Staffordshire Bird News

Sunday, 20 January 2013

Saturday 19th January 2013

We had a significant fall of snow in North Staffordshire on Friday, but I did manage to get down to Westport twice during the day. A bit of snow has never stopped me before! We decided that the main roads would be clear enough by Saturday morning, and so we headed over towards Branston GP's as per usual. We had no problems with snow anywhere to be honest, but the pits were still largely quiet. The Sandy Pit was completely frozen, and we saw just one bird on it - a solitary Crow. Highlight of the visit was a massive count of 72 Gadwall on the first pit (a total I've only ever bettered once before in Staffs), 11 Snipe dotted around but not much else. 

Scott of the Antarctic wandering through the icy wastelands

Looking back towards Small Meadows

Well only one more weekend left in January. A steady start to the year with nothing spectacular. We've not even left the county so far, but I'm still in with a slight chance of getting that magical 100 species in the county before the month is out. I'll need a bit of luck and some good planning but I might just give it a try. Nowt else to do!

Tuesday, 8 January 2013

Saturday 5th January 2013 - Staffordshire

First posting of the year. We were out birding on New Years Day, but what was noticable was the lack of New Year Day listers out for their only day of the year until something decent turns up. But then again, birding in Staffs this winter has been tough. And with a mild start to the year, birds are now departing and there is even less to see now. We did manage a respectable 66 species on January 1st, seeing nothing out of the ordinary. We ended the day at the gull roost at Chasewater, and hopes were high following a good roost the previous evening. However, we only saw three Yellow-legged Gulls and missed the very late arrival of the ICELAND GULL when it was virtually pitch black.

Another full day was planned in Staffs for the first Saturday of the year.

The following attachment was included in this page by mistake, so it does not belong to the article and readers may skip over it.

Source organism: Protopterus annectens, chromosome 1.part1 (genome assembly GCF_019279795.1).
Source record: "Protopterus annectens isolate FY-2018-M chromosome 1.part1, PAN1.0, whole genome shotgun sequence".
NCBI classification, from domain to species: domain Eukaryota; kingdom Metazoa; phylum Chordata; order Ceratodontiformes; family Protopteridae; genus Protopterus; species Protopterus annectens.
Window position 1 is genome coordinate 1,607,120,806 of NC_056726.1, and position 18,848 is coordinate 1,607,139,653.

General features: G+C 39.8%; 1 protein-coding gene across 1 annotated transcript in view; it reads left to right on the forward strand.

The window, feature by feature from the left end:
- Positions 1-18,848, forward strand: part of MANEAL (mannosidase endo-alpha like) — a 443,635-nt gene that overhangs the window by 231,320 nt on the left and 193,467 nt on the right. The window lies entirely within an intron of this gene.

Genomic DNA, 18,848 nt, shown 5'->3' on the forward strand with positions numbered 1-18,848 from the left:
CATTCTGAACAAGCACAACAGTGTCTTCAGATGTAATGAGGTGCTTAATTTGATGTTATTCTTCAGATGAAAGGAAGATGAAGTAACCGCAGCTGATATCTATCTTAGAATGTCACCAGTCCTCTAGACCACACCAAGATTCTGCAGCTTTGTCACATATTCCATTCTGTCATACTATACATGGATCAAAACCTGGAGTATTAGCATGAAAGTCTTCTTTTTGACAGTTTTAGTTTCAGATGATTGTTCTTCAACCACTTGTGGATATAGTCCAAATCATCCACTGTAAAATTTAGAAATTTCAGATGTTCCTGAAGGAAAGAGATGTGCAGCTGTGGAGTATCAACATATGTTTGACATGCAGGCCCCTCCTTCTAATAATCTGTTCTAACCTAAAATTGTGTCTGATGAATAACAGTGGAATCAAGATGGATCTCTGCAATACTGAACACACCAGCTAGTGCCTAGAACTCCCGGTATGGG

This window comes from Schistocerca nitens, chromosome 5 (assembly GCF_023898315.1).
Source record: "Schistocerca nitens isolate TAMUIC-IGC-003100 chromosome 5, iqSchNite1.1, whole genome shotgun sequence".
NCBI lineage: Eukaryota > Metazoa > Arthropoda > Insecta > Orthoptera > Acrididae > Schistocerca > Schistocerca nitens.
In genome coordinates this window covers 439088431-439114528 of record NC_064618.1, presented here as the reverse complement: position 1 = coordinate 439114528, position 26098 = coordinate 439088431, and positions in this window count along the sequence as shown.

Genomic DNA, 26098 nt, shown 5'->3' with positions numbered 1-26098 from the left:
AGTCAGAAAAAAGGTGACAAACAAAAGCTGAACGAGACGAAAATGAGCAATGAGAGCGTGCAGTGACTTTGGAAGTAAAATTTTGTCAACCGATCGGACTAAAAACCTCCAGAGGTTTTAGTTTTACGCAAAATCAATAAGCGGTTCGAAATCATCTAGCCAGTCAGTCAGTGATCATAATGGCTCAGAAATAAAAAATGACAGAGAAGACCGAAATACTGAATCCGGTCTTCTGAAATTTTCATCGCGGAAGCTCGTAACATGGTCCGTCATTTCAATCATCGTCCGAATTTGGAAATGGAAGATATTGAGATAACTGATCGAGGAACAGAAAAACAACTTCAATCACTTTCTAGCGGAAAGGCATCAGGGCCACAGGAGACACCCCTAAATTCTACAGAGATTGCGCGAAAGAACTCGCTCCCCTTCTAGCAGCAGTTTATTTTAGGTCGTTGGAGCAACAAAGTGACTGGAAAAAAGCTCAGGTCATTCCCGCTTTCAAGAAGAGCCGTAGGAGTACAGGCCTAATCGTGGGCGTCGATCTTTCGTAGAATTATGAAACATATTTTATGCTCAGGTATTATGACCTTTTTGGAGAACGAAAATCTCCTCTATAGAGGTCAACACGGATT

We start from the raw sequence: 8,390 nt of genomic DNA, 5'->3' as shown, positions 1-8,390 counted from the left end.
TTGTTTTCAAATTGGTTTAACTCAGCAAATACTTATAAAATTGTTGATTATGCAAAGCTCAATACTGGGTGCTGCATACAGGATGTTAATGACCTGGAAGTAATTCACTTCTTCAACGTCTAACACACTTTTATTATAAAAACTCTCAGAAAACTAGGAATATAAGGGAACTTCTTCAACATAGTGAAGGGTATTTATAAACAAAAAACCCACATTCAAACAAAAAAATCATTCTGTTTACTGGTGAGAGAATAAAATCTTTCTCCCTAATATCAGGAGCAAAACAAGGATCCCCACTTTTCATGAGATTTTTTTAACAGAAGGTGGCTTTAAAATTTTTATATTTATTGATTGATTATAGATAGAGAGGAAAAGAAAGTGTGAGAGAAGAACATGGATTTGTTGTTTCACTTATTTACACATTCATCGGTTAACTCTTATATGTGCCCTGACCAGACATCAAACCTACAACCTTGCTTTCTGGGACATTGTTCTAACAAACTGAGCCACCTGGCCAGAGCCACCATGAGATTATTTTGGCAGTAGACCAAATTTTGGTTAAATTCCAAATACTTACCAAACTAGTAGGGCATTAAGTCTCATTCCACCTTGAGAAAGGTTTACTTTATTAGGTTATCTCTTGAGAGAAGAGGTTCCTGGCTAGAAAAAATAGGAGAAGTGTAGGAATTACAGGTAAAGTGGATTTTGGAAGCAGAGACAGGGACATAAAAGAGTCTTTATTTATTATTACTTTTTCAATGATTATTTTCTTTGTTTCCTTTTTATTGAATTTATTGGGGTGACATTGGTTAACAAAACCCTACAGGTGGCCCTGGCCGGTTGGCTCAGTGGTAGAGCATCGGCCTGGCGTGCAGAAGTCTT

Upper Longdon - The day started here, following the reappearance of the shrike. We parked up, walked into the clear view area and we were soon watching the Great Grey Shrike, perched in a bush distantly down the slope. This is exactly how shrike watching should be. No need to wait hour upon hour; if it isn't there, move on.
Great Grey Shrike at Upper Longdon. Not a single photographer in sight!

Whitemoor Haye, Staffs – First stop was the field opposite the National Arboretum entrance. We had 100+ Golden Plover with the Lapwing, but no sign of any RUFF. We drove around the usual lanes around Whitemoor Haye, but it was very quiet. The two Little Owl were present, a Skylark sang briefly, but there was no sign of any TREE SPARROW or YELLOWHAMMERS.

Stapenhill, Burton-upon-Trent, Staffs – Most of the WAXWINGS have moved on, and so I knew that I would probably have to twitch one early in the New Year. These birds were, in fact, the only ones still present in Staffordshire. We parked up on the junction where they had been seen, but there was no sign. Just as we were about to have a drive around the area, I spotted a bird flycatching from a bush just a short distance down the road. We drove down, and there were four Waxwings feeding away.

Branston GP's, Staffs - The water levels are down now but the Sandy Pit remains very full. This place is suffering more than most due to the mild weather, and there just isn't a lot happening here at the moment. Only twelve Tufted and one Pochard on the first pit!

Chasewater, Staffs – We finished the day off with the roost again. The GLAUCOUS GULL that we missed on January 1st had started to roost again, and had been at Kingswood for most of the day. I arrived at 14:30hrs, and stood on my own for quite a while. The roost was forming nicely, with 300+ Herring Gulls and an adult Yellow-legged Gull, but then a boat sailed straight through the middle of it and dispersed everything. JA arrived, but a call from SR who was standing further up sent us all scurrying up to join the larger group of birders. Everything came in at once, and we were soon watching an adult Caspian Gull, the 2w Glaucous Gull and the adult Iceland Gull. It was a large roost, and it was easy to loose birds if you didn’t stay on them. Towards the end when the light was fading, SR found a smaller adult Caspian Gull as well.

2w Glaucous Gull

Adult Caspian Gull

Adult Iceland Gull